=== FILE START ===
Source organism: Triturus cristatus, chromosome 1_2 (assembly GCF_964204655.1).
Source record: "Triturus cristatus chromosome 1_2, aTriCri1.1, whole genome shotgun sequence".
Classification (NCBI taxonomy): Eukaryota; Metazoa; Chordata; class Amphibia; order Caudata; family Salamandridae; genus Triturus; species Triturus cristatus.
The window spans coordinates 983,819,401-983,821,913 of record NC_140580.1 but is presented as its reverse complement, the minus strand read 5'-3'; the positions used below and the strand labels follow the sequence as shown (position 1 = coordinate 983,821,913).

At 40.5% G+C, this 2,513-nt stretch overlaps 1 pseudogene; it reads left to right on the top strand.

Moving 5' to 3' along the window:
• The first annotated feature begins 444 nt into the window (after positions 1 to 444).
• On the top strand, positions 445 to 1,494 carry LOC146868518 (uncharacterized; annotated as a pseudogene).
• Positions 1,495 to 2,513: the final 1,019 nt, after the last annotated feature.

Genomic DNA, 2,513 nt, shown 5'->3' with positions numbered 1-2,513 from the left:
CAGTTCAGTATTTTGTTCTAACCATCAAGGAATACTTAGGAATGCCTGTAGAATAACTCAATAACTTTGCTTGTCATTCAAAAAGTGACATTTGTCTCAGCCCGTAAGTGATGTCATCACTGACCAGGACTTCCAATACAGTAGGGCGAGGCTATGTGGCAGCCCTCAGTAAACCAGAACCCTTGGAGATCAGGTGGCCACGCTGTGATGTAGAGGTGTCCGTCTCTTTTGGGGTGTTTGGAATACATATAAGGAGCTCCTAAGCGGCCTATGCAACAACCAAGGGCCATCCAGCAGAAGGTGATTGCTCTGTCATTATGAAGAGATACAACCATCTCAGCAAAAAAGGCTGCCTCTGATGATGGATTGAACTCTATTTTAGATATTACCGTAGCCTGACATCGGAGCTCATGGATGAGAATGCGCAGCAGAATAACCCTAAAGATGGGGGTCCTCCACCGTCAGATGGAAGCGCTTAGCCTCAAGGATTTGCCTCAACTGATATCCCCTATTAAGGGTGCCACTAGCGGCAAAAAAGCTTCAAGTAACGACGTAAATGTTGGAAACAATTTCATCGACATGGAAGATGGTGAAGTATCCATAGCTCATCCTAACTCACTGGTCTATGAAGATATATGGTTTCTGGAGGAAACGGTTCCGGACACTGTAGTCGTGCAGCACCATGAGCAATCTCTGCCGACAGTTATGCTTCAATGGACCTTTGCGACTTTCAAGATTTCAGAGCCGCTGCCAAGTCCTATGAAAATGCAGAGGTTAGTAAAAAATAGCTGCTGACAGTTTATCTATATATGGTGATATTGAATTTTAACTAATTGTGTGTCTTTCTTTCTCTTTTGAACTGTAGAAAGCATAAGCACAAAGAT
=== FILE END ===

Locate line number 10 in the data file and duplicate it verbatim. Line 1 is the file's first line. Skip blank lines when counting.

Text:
Genomic DNA, 2,513 nt, shown 5'->3' with positions numbered 1-2,513 from the left: